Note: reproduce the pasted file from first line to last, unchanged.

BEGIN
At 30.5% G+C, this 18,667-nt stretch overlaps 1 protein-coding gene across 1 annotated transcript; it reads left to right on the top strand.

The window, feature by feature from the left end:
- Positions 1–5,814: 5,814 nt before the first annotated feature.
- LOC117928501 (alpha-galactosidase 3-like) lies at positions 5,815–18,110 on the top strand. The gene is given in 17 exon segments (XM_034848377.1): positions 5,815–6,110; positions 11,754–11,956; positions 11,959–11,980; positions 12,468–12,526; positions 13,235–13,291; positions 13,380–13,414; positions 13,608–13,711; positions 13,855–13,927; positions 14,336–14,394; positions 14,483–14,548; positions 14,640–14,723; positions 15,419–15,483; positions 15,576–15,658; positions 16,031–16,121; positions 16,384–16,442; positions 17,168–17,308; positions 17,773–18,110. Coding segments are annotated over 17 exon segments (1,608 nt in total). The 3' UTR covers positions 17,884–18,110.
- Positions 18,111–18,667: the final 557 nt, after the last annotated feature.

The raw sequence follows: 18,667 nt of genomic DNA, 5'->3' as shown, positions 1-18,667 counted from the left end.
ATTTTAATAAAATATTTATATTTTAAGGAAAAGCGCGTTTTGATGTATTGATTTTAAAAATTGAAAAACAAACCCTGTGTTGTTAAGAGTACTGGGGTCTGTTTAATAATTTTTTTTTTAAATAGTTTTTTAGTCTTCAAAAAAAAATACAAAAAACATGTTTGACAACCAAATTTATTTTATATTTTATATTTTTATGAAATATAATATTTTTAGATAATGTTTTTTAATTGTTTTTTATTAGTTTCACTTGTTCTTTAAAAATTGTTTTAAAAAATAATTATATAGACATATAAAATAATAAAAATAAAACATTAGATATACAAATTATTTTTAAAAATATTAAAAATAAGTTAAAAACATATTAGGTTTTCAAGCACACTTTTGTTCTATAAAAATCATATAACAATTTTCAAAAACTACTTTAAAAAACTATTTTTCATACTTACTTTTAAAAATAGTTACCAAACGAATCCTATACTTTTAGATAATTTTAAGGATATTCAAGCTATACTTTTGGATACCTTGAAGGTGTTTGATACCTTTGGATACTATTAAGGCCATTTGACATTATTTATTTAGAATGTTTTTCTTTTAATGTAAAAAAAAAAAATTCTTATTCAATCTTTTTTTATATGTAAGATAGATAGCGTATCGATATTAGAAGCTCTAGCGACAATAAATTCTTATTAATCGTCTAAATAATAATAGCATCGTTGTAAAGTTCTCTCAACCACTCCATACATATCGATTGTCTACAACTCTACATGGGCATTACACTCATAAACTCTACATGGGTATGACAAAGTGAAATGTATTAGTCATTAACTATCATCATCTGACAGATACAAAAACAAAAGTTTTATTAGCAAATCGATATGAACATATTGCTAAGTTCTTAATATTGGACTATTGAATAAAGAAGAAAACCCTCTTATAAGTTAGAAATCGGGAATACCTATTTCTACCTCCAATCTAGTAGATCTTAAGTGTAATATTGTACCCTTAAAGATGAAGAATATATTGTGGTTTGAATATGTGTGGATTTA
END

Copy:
At 30.5% G+C, this 18,667-nt stretch overlaps 1 protein-coding gene across 1 annotated transcript; it reads left to right on the top strand.

The window, feature by feature from the left end:
- Positions 1–5,814: 5,814 nt before the first annotated feature.
- LOC117928501 (alpha-galactosidase 3-like) lies at positions 5,815–18,110 on the top strand. The gene is given in 17 exon segments (XM_034848377.1): positions 5,815–6,110; positions 11,754–11,956; positions 11,959–11,980; positions 12,468–12,526; positions 13,235–13,291; positions 13,380–13,414; positions 13,608–13,711; positions 13,855–13,927; positions 14,336–14,394; positions 14,483–14,548; positions 14,640–14,723; positions 15,419–15,483; positions 15,576–15,658; positions 16,031–16,121; positions 16,384–16,442; positions 17,168–17,308; positions 17,773–18,110. Coding segments are annotated over 17 exon segments (1,608 nt in total). The 3' UTR covers positions 17,884–18,110.
- Positions 18,111–18,667: the final 557 nt, after the last annotated feature.

The raw sequence follows: 18,667 nt of genomic DNA, 5'->3' as shown, positions 1-18,667 counted from the left end.
ATTTTAATAAAATATTTATATTTTAAGGAAAAGCGCGTTTTGATGTATTGATTTTAAAAATTGAAAAACAAACCCTGTGTTGTTAAGAGTACTGGGGTCTGTTTAATAATTTTTTTTTTAAATAGTTTTTTAGTCTTCAAAAAAAAATACAAAAAACATGTTTGACAACCAAATTTATTTTATATTTTATATTTTTATGAAATATAATATTTTTAGATAATGTTTTTTAATTGTTTTTTATTAGTTTCACTTGTTCTTTAAAAATTGTTTTAAAAAATAATTATATAGACATATAAAATAATAAAAATAAAACATTAGATATACAAATTATTTTTAAAAATATTAAAAATAAGTTAAAAACATATTAGGTTTTCAAGCACACTTTTGTTCTATAAAAATCATATAACAATTTTCAAAAACTACTTTAAAAAACTATTTTTCATACTTACTTTTAAAAATAGTTACCAAACGAATCCTATACTTTTAGATAATTTTAAGGATATTCAAGCTATACTTTTGGATACCTTGAAGGTGTTTGATACCTTTGGATACTATTAAGGCCATTTGACATTATTTATTTAGAATGTTTTTCTTTTAATGTAAAAAAAAAAAATTCTTATTCAATCTTTTTTTATATGTAAGATAGATAGCGTATCGATATTAGAAGCTCTAGCGACAATAAATTCTTATTAATCGTCTAAATAATAATAGCATCGTTGTAAAGTTCTCTCAACCACTCCATACATATCGATTGTCTACAACTCTACATGGGCATTACACTCATAAACTCTACATGGGTATGACAAAGTGAAATGTATTAGTCATTAACTATCATCATCTGACAGATACAAAAACAAAAGTTTTATTAGCAAATCGATATGAACATATTGCTAAGTTCTTAATATTGGACTATTGAATAAAGAAGAAAACCCTCTTATAAGTTAGAAATCGGGAATACCTATTTCTACCTCCAATCTAGTAGATCTTAAGTGTAATATTGTACCCTTAAAGATGAAGAATATATTGTGGTTTGAATATGTGTGGATTTA